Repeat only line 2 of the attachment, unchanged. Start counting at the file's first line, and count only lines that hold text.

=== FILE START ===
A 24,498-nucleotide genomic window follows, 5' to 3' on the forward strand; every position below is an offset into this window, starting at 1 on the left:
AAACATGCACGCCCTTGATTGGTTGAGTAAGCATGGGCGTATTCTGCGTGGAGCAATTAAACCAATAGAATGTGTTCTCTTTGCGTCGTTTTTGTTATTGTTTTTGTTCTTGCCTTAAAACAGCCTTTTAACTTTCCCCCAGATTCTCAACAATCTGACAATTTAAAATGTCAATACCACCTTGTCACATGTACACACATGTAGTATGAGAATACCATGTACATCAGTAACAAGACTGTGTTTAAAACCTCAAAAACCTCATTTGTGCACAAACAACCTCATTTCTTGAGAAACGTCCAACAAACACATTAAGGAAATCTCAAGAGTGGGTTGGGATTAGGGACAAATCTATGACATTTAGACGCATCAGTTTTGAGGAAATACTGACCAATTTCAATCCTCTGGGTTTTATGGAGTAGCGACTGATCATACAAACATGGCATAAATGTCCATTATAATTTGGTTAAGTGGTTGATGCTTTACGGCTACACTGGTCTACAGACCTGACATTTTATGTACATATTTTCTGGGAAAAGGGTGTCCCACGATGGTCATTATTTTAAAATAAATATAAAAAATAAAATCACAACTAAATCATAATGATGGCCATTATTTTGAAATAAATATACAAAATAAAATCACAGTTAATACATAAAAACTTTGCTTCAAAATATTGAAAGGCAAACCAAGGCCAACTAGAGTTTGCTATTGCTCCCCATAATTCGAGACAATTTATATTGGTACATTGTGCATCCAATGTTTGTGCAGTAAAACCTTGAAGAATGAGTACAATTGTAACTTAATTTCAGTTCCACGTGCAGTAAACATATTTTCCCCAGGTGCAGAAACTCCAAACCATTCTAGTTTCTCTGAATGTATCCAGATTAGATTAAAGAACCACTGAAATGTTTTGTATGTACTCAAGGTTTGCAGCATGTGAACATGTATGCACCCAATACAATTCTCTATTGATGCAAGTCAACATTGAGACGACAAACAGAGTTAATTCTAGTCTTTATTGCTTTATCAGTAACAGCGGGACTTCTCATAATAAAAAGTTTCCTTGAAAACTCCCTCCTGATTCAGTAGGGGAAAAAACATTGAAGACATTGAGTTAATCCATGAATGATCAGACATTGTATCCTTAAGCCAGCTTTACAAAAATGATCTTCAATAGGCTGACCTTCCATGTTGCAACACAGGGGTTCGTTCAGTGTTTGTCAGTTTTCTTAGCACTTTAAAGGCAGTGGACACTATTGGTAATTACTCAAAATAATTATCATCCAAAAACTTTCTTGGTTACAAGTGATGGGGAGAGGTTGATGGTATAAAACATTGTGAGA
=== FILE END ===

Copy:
AAACATGCACGCCCTTGATTGGTTGAGTAAGCATGGGCGTATTCTGCGTGGAGCAATTAAACCAATAGAATGTGTTCTCTTTGCGTCGTTTTTGTTATTGTTTTTGTTCTTGCCTTAAAACAGCCTTTTAACTTTCCCCCAGATTCTCAACAATCTGACAATTTAAAATGTCAATACCACCTTGTCACATGTACACACATGTAGTATGAGAATACCATGTACATCAGTAACAAGACTGTGTTTAAAACCTCAAAAACCTCATTTGTGCACAAACAACCTCATTTCTTGAGAAACGTCCAACAAACACATTAAGGAAATCTCAAGAGTGGGTTGGGATTAGGGACAAATCTATGACATTTAGACGCATCAGTTTTGAGGAAATACTGACCAATTTCAATCCTCTGGGTTTTATGGAGTAGCGACTGATCATACAAACATGGCATAAATGTCCATTATAATTTGGTTAAGTGGTTGATGCTTTACGGCTACACTGGTCTACAGACCTGACATTTTATGTACATATTTTCTGGGAAAAGGGTGTCCCACGATGGTCATTATTTTAAAATAAATATAAAAAATAAAATCACAACTAAATCATAATGATGGCCATTATTTTGAAATAAATATACAAAATAAAATCACAGTTAATACATAAAAACTTTGCTTCAAAATATTGAAAGGCAAACCAAGGCCAACTAGAGTTTGCTATTGCTCCCCATAATTCGAGACAATTTATATTGGTACATTGTGCATCCAATGTTTGTGCAGTAAAACCTTGAAGAATGAGTACAATTGTAACTTAATTTCAGTTCCACGTGCAGTAAACATATTTTCCCCAGGTGCAGAAACTCCAAACCATTCTAGTTTCTCTGAATGTATCCAGATTAGATTAAAGAACCACTGAAATGTTTTGTATGTACTCAAGGTTTGCAGCATGTGAACATGTATGCACCCAATACAATTCTCTATTGATGCAAGTCAACATTGAGACGACAAACAGAGTTAATTCTAGTCTTTATTGCTTTATCAGTAACAGCGGGACTTCTCATAATAAAAAGTTTCCTTGAAAACTCCCTCCTGATTCAGTAGGGGAAAAAACATTGAAGACATTGAGTTAATCCATGAATGATCAGACATTGTATCCTTAAGCCAGCTTTACAAAAATGATCTTCAATAGGCTGACCTTCCATGTTGCAACACAGGGGTTCGTTCAGTGTTTGTCAGTTTTCTTAGCACTTTAAAGGCAGTGGACACTATTGGTAATTACTCAAAATAATTATCATCCAAAAACTTTCTTGGTTACAAGTGATGGGGAGAGGTTGATGGTATAAAACATTGTGAGA